All Eyes on Virginia with Battle Lines Drawn in Governor's Race
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Former governor and long-time democratic fixture, Terry McAuliffe, will take on Republican businessman Glenn Youngkin in the November general election for Virginia governor.
McAuliffe beat out four other candidates who argued the party needed new blood.
"I've said we gotta go big. We need seasoned leadership in Virginia," said McAuliffe after the vote.
The 64-year-old who was Virginia's governor from 2014-2018, captured more than 60 percent of the vote. During the campaign, he touted expanding voting rights for felons.
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Virginia is the only state in the nation with an open race for governor this year. Youngkin is the GOP's newly minted nominee. He says he's confident he will win and become the first Republican in 12 years to take a statewide race.
"So many Virginians recognize what Terry McAuliffe stands for which is the left, liberal agenda which is so counter to where Virginians are today. We don't want him back," said Youngkin.
Youngkin is a businessman who has never held public office and is pro-life and pro-gun. He says he believes he'll benefit from a political climate like the one that helped Republican Bob McDonnell win the governorship in 2009 under Obama.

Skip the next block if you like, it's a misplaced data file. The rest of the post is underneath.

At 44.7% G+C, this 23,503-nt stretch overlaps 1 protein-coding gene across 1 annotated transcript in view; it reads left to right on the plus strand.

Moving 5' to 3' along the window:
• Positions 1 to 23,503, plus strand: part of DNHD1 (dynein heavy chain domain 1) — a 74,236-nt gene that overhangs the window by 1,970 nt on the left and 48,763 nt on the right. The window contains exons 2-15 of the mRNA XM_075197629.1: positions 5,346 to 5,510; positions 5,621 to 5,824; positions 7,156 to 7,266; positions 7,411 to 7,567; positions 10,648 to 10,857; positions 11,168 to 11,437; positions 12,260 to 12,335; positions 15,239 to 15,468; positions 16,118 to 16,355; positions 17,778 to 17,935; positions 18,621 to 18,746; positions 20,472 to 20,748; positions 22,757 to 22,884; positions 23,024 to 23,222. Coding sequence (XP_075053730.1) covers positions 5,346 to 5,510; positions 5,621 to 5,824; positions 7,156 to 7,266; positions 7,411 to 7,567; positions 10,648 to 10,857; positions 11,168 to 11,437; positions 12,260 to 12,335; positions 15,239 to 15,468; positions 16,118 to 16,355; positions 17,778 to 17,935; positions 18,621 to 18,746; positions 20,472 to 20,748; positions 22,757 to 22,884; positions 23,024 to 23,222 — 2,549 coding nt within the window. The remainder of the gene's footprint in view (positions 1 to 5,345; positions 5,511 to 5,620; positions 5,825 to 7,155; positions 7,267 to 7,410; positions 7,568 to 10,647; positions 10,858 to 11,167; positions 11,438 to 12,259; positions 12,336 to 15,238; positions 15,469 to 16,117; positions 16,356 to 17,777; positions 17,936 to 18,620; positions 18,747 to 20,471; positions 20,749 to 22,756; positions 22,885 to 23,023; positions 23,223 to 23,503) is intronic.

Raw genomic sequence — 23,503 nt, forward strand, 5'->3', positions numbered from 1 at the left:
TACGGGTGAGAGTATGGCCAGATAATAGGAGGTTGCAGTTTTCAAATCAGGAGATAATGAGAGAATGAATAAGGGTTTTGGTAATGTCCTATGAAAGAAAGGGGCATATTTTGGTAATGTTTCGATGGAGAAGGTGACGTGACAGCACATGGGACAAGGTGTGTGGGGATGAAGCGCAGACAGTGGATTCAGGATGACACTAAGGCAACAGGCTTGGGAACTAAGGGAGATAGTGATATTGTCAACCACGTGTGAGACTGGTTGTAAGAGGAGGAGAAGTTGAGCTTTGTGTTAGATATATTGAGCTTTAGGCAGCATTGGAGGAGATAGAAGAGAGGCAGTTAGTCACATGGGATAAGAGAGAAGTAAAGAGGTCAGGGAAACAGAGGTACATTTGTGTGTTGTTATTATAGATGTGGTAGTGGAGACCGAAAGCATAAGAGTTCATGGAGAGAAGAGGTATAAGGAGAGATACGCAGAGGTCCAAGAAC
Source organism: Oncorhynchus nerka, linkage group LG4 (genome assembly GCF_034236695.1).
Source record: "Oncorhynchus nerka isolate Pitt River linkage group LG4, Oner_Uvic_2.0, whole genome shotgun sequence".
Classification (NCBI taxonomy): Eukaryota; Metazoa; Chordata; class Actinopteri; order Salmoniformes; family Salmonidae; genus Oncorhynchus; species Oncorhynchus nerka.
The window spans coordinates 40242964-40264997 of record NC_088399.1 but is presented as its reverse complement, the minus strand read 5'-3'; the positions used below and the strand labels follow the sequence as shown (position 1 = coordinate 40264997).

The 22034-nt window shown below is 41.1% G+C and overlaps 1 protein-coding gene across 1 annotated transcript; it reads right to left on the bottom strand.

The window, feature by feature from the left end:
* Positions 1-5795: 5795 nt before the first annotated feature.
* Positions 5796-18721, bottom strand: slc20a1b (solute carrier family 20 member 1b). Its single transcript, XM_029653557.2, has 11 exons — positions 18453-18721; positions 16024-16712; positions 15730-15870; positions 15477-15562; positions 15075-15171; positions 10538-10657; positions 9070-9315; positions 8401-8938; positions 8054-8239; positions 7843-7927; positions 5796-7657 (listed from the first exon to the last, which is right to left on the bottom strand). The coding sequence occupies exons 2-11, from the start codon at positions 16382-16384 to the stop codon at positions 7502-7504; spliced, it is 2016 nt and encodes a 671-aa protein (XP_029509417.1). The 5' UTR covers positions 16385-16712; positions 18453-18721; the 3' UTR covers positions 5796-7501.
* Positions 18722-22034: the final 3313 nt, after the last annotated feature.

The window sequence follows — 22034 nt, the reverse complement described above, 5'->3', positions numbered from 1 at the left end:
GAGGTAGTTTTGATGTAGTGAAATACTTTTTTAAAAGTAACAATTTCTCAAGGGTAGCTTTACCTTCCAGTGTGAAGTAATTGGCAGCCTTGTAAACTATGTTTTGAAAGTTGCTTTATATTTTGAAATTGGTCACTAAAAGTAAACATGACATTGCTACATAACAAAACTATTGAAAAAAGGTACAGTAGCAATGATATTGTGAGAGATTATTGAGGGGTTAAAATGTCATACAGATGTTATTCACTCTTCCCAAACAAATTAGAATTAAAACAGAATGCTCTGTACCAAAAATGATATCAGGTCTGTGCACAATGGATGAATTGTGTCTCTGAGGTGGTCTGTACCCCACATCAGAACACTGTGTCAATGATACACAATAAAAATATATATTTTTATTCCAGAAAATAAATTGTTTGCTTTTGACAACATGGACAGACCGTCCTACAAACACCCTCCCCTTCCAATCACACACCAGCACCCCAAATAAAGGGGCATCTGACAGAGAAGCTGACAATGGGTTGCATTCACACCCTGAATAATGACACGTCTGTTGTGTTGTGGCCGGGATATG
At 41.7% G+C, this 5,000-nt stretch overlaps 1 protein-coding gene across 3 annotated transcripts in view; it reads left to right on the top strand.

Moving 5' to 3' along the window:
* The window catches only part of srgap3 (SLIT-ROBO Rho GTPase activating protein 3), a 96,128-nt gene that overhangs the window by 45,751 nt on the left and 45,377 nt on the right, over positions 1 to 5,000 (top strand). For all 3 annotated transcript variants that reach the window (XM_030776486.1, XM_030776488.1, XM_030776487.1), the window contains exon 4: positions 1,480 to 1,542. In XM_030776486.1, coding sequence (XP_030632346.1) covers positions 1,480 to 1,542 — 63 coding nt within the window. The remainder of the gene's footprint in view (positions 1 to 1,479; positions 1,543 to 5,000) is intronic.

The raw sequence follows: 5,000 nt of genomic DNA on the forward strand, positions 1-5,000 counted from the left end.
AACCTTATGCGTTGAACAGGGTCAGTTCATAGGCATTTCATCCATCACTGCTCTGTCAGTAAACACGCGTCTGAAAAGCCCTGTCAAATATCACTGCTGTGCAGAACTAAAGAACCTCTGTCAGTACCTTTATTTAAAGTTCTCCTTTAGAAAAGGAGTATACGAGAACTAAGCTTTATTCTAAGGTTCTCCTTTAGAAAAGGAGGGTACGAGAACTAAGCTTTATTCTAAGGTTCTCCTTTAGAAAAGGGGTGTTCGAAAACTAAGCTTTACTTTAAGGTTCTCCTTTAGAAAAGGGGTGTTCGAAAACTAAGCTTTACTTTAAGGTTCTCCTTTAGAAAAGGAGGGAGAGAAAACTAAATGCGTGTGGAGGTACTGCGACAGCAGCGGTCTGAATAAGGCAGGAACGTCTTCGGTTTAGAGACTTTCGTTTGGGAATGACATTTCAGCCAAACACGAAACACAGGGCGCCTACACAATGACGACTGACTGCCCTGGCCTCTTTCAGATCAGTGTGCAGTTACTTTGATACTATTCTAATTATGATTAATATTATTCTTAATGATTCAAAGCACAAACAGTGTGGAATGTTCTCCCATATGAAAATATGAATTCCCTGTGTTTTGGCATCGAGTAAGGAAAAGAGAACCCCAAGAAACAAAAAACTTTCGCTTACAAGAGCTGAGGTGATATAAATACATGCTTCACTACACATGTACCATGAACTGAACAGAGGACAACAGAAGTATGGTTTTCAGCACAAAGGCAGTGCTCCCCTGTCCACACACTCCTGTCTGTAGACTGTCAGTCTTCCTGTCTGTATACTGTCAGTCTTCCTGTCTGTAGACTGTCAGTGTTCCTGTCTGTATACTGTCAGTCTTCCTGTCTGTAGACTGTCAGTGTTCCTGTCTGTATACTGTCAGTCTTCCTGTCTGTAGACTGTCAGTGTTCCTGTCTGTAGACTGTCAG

"We're seeing our economy and job market in a state of chaos. We see our schools in chaos. We see our law enforcement community in a state of chaos. All because of what Terry McAuliffe stands for," said Youngkin.
The race is expected to be a tight one. Many analysts call it a test for both parties ahead of next year's midterms when Republicans try to capture control of Congress.
"Before you look at the midterms you should look not far from D.C. and Virginia where you are probably going to see a very tight gubernatorial election in a state that's been trending blue in recent years," said Julia Manchester, a political analyst for The Hill.
Historically, the party in charge of the White House loses Virginia's governor's race in the following year. But McAuliffe beat that streak in 2013 during his first term as governor.
In addition to the traditional battles that will play out on the campaign trail, pundits say this contest is also about a culture war going on in Virginia and elsewhere across the country.
It's considered an indicator of where voters are leaning on social issues like Critical Race Theory and gender policy.
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